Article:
Thirdly, attitudes to empire and immigration impacted on attitudes to Europe. Here, though, France and Britain diverged. France never saw a contradiction  between her neo-colonial ambitions in Africa, in what became known as Françafrique, and her commitment to Europe. For Britain, the choice was always ‘either, or’. Joining the Common Market was widely felt as a defeat, intensifying the pain of the loss of formal empire. Whereas France put herself at the heart of the European project, Britain remained on the periphery, and resented what it saw as the domination of Europe, first by France through Jacques Delors, then, after the fall of the Berlin Wall, by Germany. ‘This is all a German racket designed to take over Europe’, Thatcher’s Trade and Industry Secretary said of monetary union in 1990. ‘I’m not against giving up sovereignty in principle, but not to this lot. You may as well give it to Adolf Hitler’. Ridley lost his job then for comments that are now commonplace. During the referendum campaign of 2016 fantasies were concocted that a ‘global Britain’ would break way from ‘vassalage’ to Europe’s in order to re-establish a ‘swashbuckling’ trading empire,  the ‘Anglosphere’ or ‘Empire 2.0’.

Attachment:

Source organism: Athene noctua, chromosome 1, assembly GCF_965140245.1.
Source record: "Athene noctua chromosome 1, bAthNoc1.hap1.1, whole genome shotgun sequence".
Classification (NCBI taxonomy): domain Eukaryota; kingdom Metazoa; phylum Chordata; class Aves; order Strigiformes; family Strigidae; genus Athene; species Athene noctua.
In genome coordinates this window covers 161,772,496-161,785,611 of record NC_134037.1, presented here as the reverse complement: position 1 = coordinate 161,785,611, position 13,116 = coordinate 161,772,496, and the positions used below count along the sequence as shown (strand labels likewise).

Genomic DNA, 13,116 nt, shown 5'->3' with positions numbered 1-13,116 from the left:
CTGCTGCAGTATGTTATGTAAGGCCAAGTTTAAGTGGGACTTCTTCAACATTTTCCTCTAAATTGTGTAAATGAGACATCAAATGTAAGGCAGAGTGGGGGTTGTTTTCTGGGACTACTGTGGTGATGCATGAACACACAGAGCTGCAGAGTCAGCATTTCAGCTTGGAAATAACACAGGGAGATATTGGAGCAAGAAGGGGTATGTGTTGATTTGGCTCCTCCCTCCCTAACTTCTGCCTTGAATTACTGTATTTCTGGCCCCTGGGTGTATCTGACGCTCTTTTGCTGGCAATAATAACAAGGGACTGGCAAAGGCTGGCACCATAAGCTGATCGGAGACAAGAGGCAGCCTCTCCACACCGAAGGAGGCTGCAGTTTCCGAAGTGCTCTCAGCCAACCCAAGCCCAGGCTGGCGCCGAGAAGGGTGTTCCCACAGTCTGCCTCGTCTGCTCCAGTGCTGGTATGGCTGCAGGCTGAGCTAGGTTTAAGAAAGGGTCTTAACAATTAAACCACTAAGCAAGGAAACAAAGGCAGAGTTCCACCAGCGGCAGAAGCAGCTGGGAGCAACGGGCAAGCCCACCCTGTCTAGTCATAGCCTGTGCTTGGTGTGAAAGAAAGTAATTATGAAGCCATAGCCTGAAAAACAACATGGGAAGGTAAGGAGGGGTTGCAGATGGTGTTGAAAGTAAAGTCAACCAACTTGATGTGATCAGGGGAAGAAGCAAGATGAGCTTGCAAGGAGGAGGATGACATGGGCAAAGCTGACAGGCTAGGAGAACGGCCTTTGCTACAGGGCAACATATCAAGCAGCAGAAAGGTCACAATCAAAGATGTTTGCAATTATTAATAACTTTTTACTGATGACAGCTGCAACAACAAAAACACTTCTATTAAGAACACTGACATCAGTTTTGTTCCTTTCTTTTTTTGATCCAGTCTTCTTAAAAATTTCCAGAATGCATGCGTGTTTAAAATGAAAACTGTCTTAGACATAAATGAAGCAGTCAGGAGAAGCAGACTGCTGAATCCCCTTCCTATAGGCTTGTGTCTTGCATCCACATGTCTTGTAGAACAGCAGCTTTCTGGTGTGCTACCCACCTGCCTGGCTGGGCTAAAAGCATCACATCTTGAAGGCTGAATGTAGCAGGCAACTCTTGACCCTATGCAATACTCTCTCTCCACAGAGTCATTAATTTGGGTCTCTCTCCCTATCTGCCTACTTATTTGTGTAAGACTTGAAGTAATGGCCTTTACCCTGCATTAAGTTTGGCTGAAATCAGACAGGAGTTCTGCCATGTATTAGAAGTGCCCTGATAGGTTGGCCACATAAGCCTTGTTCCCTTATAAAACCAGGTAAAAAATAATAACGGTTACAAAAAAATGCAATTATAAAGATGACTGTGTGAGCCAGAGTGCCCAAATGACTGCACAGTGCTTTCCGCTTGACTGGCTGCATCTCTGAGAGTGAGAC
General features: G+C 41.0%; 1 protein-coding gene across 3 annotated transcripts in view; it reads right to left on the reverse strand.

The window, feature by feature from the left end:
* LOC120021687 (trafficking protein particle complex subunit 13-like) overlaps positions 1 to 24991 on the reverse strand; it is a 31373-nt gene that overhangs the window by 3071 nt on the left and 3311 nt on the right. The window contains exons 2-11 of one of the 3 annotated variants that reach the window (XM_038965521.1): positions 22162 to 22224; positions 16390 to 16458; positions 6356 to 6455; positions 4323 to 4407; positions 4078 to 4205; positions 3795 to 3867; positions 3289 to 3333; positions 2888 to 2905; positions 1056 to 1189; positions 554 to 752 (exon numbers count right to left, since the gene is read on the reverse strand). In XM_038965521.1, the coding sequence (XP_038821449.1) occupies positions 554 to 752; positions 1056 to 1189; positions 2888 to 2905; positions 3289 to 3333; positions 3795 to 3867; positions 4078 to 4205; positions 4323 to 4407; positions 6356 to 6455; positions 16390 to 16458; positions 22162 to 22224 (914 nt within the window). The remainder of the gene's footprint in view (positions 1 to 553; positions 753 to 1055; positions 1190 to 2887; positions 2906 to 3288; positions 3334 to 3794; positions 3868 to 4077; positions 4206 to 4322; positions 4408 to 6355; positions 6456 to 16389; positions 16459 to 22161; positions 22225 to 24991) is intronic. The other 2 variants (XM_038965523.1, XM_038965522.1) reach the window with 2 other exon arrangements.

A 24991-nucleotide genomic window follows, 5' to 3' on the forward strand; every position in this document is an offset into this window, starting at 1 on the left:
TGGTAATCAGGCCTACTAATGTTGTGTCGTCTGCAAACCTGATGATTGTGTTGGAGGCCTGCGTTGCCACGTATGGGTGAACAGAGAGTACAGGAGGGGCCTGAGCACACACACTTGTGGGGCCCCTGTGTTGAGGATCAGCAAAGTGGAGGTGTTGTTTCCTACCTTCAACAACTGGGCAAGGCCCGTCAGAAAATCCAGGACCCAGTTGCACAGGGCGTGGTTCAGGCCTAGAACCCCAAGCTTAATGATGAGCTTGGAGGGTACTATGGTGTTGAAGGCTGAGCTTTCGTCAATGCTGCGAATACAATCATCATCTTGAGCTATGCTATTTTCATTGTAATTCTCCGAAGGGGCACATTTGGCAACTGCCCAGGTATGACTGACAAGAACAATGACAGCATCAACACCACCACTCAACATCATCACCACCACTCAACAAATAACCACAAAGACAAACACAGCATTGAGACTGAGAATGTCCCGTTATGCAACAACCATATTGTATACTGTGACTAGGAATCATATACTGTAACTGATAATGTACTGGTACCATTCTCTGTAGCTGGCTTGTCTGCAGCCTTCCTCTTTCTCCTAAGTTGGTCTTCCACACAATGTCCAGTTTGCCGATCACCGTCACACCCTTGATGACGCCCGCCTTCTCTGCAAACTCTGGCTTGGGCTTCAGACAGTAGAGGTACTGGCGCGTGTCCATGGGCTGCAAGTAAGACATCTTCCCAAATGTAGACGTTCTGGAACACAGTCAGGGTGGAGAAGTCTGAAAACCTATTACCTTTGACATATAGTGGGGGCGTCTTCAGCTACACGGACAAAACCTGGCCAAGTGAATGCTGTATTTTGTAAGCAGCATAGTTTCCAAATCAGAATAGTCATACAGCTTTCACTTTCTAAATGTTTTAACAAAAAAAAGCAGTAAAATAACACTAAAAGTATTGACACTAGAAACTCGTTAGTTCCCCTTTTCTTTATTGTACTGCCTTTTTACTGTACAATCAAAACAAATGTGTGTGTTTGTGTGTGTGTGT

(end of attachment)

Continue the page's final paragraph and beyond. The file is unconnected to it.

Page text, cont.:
The debate on Europe is, of course, about much more than empire. Britain is undergoing a crisis of identity, torn between embracing multiculturalism and defending a monocultural fortress. It is undergoing convulsions that Germany and France went through after the Second World War which Britain, because it  told itself the story that it ‘stood alone and ‘liberated Europe’ did not feel the need to face. It is a former great power that has not yet come to terms with the fact that it is now at best a medium-sized power. The more they feel  power slip away, the more many Britons think that they can, by sheer force of will, ‘make Britain great again’.

All this brings us back to the question: can history books have any influence on public consciousness? Probably not. The British have never liked public intellectuals and have now had enough of experts too. The referendum set popular opinion against the ‘establishment’ and the ‘metropolitan liberal elite’. Warnings about the hit the economy and society would take as a consequence of ‘no deal’ were dismissed as Project Fear. The British enjoy retelling the Second World War and bathing in imperial nostalgia. It is possible that out of this end-of-empire convulsion will rise a new feeling that Britain should embrace a less fanciful view of itself as a medium-sized power that gains from cooperation with its European neighbours. But perhaps that too is fanciful.

Professor Robert Gildea
Professor of Modern History
Worcester College